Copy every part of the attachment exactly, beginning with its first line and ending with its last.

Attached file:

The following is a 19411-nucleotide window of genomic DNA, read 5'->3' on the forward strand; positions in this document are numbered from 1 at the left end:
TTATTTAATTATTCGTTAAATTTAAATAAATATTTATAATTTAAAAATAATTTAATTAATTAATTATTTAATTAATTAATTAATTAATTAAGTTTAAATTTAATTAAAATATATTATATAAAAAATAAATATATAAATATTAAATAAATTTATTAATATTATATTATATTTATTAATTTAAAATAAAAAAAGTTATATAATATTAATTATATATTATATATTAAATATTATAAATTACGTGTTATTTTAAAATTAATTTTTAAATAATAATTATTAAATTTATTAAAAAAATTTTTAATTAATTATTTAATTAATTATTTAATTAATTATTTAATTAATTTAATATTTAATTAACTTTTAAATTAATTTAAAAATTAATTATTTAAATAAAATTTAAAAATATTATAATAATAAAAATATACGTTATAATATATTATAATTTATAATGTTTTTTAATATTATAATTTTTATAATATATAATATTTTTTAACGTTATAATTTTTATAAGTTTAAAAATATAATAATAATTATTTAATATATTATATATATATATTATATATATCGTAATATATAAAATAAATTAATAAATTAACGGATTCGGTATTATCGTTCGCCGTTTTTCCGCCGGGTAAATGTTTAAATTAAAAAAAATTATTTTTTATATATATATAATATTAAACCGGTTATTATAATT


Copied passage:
The following is a 19411-nucleotide window of genomic DNA, read 5'->3' on the forward strand; positions in this document are numbered from 1 at the left end:
TTATTTAATTATTCGTTAAATTTAAATAAATATTTATAATTTAAAAATAATTTAATTAATTAATTATTTAATTAATTAATTAATTAATTAAGTTTAAATTTAATTAAAATATATTATATAAAAAATAAATATATAAATATTAAATAAATTTATTAATATTATATTATATTTATTAATTTAAAATAAAAAAAGTTATATAATATTAATTATATATTATATATTAAATATTATAAATTACGTGTTATTTTAAAATTAATTTTTAAATAATAATTATTAAATTTATTAAAAAAATTTTTAATTAATTATTTAATTAATTATTTAATTAATTATTTAATTAATTTAATATTTAATTAACTTTTAAATTAATTTAAAAATTAATTATTTAAATAAAATTTAAAAATATTATAATAATAAAAATATACGTTATAATATATTATAATTTATAATGTTTTTTAATATTATAATTTTTATAATATATAATATTTTTTAACGTTATAATTTTTATAAGTTTAAAAATATAATAATAATTATTTAATATATTATATATATATATTATATATATCGTAATATATAAAATAAATTAATAAATTAACGGATTCGGTATTATCGTTCGCCGTTTTTCCGCCGGGTAAATGTTTAAATTAAAAAAAATTATTTTTTATATATATATAATATTAAACCGGTTATTATAATT